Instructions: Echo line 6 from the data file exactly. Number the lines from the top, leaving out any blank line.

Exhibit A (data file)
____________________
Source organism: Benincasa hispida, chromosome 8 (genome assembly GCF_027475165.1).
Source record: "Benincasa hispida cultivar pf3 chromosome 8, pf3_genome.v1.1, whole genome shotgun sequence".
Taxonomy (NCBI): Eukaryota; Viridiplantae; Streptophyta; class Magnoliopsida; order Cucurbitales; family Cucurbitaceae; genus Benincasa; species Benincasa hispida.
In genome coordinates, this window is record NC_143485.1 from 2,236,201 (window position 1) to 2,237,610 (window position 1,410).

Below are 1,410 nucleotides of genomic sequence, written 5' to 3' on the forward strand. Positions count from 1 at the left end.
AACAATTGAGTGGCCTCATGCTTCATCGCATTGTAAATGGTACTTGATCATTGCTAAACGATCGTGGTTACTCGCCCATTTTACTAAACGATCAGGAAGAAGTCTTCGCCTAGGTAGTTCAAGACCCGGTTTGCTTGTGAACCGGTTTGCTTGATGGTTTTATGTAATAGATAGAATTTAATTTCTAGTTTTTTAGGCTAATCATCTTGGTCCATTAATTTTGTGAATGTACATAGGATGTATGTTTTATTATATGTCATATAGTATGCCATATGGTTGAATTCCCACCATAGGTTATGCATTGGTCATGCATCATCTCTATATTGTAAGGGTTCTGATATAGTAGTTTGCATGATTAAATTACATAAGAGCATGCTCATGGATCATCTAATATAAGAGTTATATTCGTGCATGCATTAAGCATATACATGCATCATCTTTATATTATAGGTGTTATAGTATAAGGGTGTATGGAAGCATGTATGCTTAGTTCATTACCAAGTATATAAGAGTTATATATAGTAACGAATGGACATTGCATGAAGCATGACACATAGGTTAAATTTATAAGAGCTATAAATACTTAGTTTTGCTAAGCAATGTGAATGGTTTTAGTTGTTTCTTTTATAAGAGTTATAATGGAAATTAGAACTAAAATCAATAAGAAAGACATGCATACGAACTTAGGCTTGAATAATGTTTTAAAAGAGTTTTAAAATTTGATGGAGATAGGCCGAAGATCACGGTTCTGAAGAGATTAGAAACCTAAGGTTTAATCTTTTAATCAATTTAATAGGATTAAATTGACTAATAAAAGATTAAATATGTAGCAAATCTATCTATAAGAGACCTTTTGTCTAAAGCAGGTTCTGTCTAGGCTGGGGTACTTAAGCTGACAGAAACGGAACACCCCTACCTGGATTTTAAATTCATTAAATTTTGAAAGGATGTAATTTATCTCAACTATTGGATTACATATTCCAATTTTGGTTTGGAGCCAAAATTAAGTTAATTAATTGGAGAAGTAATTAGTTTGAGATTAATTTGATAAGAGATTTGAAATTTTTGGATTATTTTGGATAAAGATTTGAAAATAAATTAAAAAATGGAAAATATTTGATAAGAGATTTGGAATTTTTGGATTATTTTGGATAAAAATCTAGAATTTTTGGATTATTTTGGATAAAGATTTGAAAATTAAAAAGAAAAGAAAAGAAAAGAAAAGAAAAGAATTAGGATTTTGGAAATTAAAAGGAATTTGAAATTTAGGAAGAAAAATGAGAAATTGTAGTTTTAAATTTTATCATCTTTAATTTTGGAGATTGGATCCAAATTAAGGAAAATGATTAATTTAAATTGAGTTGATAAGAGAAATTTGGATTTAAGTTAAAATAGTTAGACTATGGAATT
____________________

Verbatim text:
AACAATTGAGTGGCCTCATGCTTCATCGCATTGTAAATGGTACTTGATCATTGCTAAACGATCGTGGTTACTCGCCCATTTTACTAAACGATCAGGAAGAAGTCTTCGCCTAGGTAGTTCAAGACCCGGTTTGCTTGTGAACCGGTTTGCTTGATGGTTTTATGTAATAGATAGAATTTAATTTCTAGTTTTTTAGGCTAATCATCTTGGTCCATTAATTTTGTGAATGTACATAGGATGTATGTTTTATTATATGTCATATAGTATGCCATATGGTTGAATTCCCACCATAGGTTATGCATTGGTCATGCATCATCTCTATATTGTAAGGGTTCTGATATAGTAGTTTGCATGATTAAATTACATAAGAGCATGCTCATGGATCATCTAATATAAGAGTTATATTCGTGCATGCATTAAGCATATACATGCATCATCTTTATATTATAGGTGTTATAGTATAAGGGTGTATGGAAGCATGTATGCTTAGTTCATTACCAAGTATATAAGAGTTATATATAGTAACGAATGGACATTGCATGAAGCATGACACATAGGTTAAATTTATAAGAGCTATAAATACTTAGTTTTGCTAAGCAATGTGAATGGTTTTAGTTGTTTCTTTTATAAGAGTTATAATGGAAATTAGAACTAAAATCAATAAGAAAGACATGCATACGAACTTAGGCTTGAATAATGTTTTAAAAGAGTTTTAAAATTTGATGGAGATAGGCCGAAGATCACGGTTCTGAAGAGATTAGAAACCTAAGGTTTAATCTTTTAATCAATTTAATAGGATTAAATTGACTAATAAAAGATTAAATATGTAGCAAATCTATCTATAAGAGACCTTTTGTCTAAAGCAGGTTCTGTCTAGGCTGGGGTACTTAAGCTGACAGAAACGGAACACCCCTACCTGGATTTTAAATTCATTAAATTTTGAAAGGATGTAATTTATCTCAACTATTGGATTACATATTCCAATTTTGGTTTGGAGCCAAAATTAAGTTAATTAATTGGAGAAGTAATTAGTTTGAGATTAATTTGATAAGAGATTTGAAATTTTTGGATTATTTTGGATAAAGATTTGAAAATAAATTAAAAAATGGAAAATATTTGATAAGAGATTTGGAATTTTTGGATTATTTTGGATAAAAATCTAGAATTTTTGGATTATTTTGGATAAAGATTTGAAAATTAAAAAGAAAAGAAAAGAAAAGAAAAGAAAAGAATTAGGATTTTGGAAATTAAAAGGAATTTGAAATTTAGGAAGAAAAATGAGAAATTGTAGTTTTAAATTTTATCATCTTTAATTTTGGAGATTGGATCCAAATTAAGGAAAATGATTAATTTAAATTGAGTTGATAAGAGAAATTTGGATTTAAGTTAAAATAGTTAGACTATGGAATT